My preference is walking with only a vague idea of where I’m going and a street map tucked away to only consult when absolutely needed. For to wander is to find gems of sites, sounds and people that you could miss if taking the direct route. Amsterdam is easy to do this and easy to get back to the right direction, though with so much to see, every direction is the right way.

Rather than give a detailed, wordy, step-by-step diatribe of my visit to this beautiful city, I’m letting some selected photos tell the story, with the odd comment along the way. This may seem a bit of a cop-out, and well sorry, but it is, for I’m still travelling and getting behind with my blog, so I’m taking the easy way out and giving you a slide show to catch-up. But I promise to add more detail later when I’m not paying for hotel WIFI @ 6 euro an hour!

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The Hoppe Bar on Spui Square is one of the oldest and biggest sellers of beer in the city. Very quaint with sand still spread on the wooden floor and a great range of some of the best beers you will ever taste.

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On the culturual side of things, nothing beats the offering of art museums. Both the Van Gogh and Rijksmuseum are totally absorbing in their depth of exhibits. Both cost 10 euro to get in.

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Secluded from the street life of the busy Spui Square is the enclosed ‘hofjes’ (little courtyard) Begijnhof. Free entry but you are asked to remain quiet and respect the residents who live there. Originally a convent, this hofjes dates back to the early 14th century.

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Within Begijnhof is the Engelse Kerk (English Church) with its heavy wooden door, ornate organ pipes and simple but peaceful interior. Opposite is the Begijnhof Kapel where the Beguines would secretly worship after the loss of their Gothic church.

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Red Light district
Wander down the Red Light district canal at sunset and watch the activity grow both within the red-it rooms and the gathering crowd of onlookers and ingoers. Visit the Erotic Museum for 5 euro for 4 floors of some fascinating and some rather tardy exhibits. The higher you go the raunchier it gets, but by Dutch standards, all good clean fun.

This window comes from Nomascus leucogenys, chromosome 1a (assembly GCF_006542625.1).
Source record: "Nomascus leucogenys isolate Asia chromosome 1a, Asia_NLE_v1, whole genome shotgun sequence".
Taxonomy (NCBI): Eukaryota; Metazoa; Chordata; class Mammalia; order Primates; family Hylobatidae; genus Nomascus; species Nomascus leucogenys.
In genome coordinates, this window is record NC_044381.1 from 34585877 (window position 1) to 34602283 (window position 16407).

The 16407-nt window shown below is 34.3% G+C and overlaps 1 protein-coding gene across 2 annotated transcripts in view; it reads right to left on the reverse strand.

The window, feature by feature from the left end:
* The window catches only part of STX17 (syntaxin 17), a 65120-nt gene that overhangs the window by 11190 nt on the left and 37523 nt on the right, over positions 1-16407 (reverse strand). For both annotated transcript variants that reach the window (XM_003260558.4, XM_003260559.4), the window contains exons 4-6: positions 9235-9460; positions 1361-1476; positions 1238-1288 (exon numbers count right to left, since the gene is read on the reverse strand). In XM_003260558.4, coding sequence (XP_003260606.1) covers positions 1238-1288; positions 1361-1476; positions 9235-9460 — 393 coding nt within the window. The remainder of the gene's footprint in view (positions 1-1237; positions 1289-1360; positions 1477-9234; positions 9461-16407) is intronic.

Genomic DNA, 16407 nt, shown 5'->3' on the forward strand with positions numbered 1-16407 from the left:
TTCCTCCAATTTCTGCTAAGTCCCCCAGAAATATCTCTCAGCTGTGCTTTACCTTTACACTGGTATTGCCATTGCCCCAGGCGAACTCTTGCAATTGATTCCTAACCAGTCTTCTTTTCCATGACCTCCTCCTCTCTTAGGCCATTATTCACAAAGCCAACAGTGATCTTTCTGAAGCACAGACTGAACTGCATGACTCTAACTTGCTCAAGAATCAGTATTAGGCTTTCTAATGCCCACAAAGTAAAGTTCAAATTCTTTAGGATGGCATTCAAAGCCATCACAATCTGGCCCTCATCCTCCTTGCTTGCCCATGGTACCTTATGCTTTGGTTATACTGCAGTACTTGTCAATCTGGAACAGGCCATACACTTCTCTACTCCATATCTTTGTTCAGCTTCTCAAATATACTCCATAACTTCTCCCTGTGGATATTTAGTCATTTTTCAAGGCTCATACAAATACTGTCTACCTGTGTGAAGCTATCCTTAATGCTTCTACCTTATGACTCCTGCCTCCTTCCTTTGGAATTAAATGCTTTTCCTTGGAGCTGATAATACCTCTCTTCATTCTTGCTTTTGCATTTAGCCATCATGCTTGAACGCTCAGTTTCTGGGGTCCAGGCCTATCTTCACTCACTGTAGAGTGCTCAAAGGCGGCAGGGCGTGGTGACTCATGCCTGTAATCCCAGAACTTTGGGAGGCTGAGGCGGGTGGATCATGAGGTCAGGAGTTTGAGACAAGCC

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Along with the ladies crooking their finger invitingly at you, there are heavier dens of activity with live sex of all sorts and if you’re up to it, audience participation. These places start at about 30 euro. Then there's the peep shows with private booths from 2 euro a minute. It’s advised that you don’t photograph the ladies in their windows as some heavy hand from behind could make this very clear (hence my shaken pic that was rushed so as not to be noticed).


A statue of a street brat stands in Spui Square called the Lieverdje (Little Darling). Given to the city by a cigarette company, it became a meeting place for the Provo’s in the mid 60’s.

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This little statue seems to represent the ongoing worship of the weed, both tobacco and marijuana. Everywhere you go people are smoking. In bars it's common to see the bar staff smoking more than the clients and serve you your beer with a fag hanging out of their mouth adding to the dense cloud overhead. Smoking dope is condoned but be careful as customs will be strict if you try to take any away with you. You can drop into the Hash & Marijuana Museum and sample some and breathe a little sweet smell into the street.